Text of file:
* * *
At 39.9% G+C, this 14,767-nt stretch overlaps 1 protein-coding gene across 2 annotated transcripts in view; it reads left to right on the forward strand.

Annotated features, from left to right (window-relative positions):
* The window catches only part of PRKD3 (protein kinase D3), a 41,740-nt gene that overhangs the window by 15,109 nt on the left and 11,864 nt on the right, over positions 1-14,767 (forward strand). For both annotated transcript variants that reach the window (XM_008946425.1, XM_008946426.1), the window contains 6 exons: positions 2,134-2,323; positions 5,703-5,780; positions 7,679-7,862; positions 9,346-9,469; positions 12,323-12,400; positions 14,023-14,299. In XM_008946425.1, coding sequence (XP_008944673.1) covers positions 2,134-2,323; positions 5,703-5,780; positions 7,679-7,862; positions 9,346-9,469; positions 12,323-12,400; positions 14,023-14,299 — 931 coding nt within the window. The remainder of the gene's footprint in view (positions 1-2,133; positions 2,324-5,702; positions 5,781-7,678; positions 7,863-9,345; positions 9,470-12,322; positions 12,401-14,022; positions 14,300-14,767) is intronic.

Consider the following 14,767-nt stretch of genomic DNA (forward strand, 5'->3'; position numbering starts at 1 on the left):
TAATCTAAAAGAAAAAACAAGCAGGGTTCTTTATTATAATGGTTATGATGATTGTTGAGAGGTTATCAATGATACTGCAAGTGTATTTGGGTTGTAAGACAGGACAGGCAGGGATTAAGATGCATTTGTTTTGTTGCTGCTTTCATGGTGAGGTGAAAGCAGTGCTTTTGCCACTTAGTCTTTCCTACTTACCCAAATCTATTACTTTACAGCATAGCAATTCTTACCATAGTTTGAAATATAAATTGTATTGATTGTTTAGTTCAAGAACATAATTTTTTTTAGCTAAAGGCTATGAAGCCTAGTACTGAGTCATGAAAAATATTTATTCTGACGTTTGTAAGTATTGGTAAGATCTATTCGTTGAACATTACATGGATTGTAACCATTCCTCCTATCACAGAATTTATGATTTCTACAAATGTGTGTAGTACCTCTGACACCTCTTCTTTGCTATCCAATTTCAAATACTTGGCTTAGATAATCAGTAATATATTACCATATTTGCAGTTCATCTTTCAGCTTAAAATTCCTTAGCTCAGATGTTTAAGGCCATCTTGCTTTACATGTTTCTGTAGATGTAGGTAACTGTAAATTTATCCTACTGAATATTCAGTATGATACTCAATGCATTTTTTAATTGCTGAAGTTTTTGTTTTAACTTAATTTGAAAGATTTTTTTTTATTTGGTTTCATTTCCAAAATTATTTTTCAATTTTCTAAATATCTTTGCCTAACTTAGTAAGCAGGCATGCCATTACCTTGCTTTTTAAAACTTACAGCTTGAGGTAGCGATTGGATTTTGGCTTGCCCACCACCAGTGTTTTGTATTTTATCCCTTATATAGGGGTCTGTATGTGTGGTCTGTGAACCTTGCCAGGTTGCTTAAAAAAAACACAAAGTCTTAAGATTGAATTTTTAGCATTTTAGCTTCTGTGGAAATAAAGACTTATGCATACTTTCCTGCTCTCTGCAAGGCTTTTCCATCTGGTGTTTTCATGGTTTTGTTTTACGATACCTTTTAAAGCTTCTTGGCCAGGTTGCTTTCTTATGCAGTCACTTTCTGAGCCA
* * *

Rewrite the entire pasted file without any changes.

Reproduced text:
At 39.9% G+C, this 14,767-nt stretch overlaps 1 protein-coding gene across 2 annotated transcripts in view; it reads left to right on the forward strand.

Annotated features, from left to right (window-relative positions):
* The window catches only part of PRKD3 (protein kinase D3), a 41,740-nt gene that overhangs the window by 15,109 nt on the left and 11,864 nt on the right, over positions 1-14,767 (forward strand). For both annotated transcript variants that reach the window (XM_008946425.1, XM_008946426.1), the window contains 6 exons: positions 2,134-2,323; positions 5,703-5,780; positions 7,679-7,862; positions 9,346-9,469; positions 12,323-12,400; positions 14,023-14,299. In XM_008946425.1, coding sequence (XP_008944673.1) covers positions 2,134-2,323; positions 5,703-5,780; positions 7,679-7,862; positions 9,346-9,469; positions 12,323-12,400; positions 14,023-14,299 — 931 coding nt within the window. The remainder of the gene's footprint in view (positions 1-2,133; positions 2,324-5,702; positions 5,781-7,678; positions 7,863-9,345; positions 9,470-12,322; positions 12,401-14,022; positions 14,300-14,767) is intronic.

Consider the following 14,767-nt stretch of genomic DNA (forward strand, 5'->3'; position numbering starts at 1 on the left):
TAATCTAAAAGAAAAAACAAGCAGGGTTCTTTATTATAATGGTTATGATGATTGTTGAGAGGTTATCAATGATACTGCAAGTGTATTTGGGTTGTAAGACAGGACAGGCAGGGATTAAGATGCATTTGTTTTGTTGCTGCTTTCATGGTGAGGTGAAAGCAGTGCTTTTGCCACTTAGTCTTTCCTACTTACCCAAATCTATTACTTTACAGCATAGCAATTCTTACCATAGTTTGAAATATAAATTGTATTGATTGTTTAGTTCAAGAACATAATTTTTTTTAGCTAAAGGCTATGAAGCCTAGTACTGAGTCATGAAAAATATTTATTCTGACGTTTGTAAGTATTGGTAAGATCTATTCGTTGAACATTACATGGATTGTAACCATTCCTCCTATCACAGAATTTATGATTTCTACAAATGTGTGTAGTACCTCTGACACCTCTTCTTTGCTATCCAATTTCAAATACTTGGCTTAGATAATCAGTAATATATTACCATATTTGCAGTTCATCTTTCAGCTTAAAATTCCTTAGCTCAGATGTTTAAGGCCATCTTGCTTTACATGTTTCTGTAGATGTAGGTAACTGTAAATTTATCCTACTGAATATTCAGTATGATACTCAATGCATTTTTTAATTGCTGAAGTTTTTGTTTTAACTTAATTTGAAAGATTTTTTTTTATTTGGTTTCATTTCCAAAATTATTTTTCAATTTTCTAAATATCTTTGCCTAACTTAGTAAGCAGGCATGCCATTACCTTGCTTTTTAAAACTTACAGCTTGAGGTAGCGATTGGATTTTGGCTTGCCCACCACCAGTGTTTTGTATTTTATCCCTTATATAGGGGTCTGTATGTGTGGTCTGTGAACCTTGCCAGGTTGCTTAAAAAAAACACAAAGTCTTAAGATTGAATTTTTAGCATTTTAGCTTCTGTGGAAATAAAGACTTATGCATACTTTCCTGCTCTCTGCAAGGCTTTTCCATCTGGTGTTTTCATGGTTTTGTTTTACGATACCTTTTAAAGCTTCTTGGCCAGGTTGCTTTCTTATGCAGTCACTTTCTGAGCCA